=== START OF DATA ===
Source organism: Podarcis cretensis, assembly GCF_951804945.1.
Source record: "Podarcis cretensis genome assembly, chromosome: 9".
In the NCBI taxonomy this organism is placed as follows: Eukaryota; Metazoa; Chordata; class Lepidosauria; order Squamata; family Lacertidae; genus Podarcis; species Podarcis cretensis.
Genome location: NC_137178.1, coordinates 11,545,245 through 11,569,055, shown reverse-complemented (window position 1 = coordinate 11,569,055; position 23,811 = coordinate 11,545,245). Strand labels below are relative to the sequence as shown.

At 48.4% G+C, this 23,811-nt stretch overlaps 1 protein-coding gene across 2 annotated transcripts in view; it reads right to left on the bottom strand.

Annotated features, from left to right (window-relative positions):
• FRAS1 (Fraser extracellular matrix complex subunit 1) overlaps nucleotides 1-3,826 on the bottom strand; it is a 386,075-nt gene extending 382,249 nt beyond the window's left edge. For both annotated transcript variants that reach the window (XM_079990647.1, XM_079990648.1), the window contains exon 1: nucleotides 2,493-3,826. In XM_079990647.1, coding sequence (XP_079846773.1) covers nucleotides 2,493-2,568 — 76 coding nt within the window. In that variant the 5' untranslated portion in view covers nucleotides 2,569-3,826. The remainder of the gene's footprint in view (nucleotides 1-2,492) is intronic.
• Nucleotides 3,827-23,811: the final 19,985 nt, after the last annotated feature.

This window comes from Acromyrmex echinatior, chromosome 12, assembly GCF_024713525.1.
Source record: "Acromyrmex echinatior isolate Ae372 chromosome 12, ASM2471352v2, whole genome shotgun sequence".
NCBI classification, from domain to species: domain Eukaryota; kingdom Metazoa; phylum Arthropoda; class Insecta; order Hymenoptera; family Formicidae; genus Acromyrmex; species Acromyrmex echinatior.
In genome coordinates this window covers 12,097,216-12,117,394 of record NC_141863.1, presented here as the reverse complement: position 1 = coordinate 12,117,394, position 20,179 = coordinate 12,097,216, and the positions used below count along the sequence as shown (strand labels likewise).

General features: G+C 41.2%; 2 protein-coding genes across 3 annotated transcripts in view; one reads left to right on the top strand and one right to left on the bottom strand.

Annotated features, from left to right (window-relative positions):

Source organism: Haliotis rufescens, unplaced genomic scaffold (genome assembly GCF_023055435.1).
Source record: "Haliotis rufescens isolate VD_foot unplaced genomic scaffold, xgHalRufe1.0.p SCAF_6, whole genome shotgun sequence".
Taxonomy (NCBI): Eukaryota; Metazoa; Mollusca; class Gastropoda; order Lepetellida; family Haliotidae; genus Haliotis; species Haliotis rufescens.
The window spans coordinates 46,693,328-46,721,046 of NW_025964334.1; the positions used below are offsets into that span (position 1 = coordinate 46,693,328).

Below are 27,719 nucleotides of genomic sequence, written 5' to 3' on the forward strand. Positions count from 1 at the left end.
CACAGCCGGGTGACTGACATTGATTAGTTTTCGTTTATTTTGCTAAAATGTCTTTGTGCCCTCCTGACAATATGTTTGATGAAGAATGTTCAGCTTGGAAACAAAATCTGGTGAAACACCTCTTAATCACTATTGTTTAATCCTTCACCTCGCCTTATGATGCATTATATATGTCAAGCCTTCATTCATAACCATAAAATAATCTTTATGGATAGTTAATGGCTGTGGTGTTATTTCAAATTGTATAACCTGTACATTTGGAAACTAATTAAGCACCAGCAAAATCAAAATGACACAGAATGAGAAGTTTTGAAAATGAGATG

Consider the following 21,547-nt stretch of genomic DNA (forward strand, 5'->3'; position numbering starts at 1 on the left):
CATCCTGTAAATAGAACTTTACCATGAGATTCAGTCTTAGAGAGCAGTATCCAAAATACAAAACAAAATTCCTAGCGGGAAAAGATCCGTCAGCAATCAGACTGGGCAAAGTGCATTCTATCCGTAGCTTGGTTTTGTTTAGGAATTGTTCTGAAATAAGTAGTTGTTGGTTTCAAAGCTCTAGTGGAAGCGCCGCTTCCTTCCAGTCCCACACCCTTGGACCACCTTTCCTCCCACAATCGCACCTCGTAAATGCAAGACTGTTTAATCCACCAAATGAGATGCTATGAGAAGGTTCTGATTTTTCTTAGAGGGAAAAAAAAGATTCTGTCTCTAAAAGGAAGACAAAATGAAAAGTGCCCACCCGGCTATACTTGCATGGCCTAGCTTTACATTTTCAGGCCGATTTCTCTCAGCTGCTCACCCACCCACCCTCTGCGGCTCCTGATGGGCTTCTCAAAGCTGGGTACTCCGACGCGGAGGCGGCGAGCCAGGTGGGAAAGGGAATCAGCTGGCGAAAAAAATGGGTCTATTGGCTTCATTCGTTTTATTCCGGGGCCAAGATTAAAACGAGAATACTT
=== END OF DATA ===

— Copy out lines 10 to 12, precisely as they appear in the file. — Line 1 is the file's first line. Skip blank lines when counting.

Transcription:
Source record: "Acromyrmex echinatior isolate Ae372 chromosome 12, ASM2471352v2, whole genome shotgun sequence".
NCBI classification, from domain to species: domain Eukaryota; kingdom Metazoa; phylum Arthropoda; class Insecta; order Hymenoptera; family Formicidae; genus Acromyrmex; species Acromyrmex echinatior.
In genome coordinates this window covers 12,097,216-12,117,394 of record NC_141863.1, presented here as the reverse complement: position 1 = coordinate 12,117,394, position 20,179 = coordinate 12,097,216, and the positions used below count along the sequence as shown (strand labels likewise).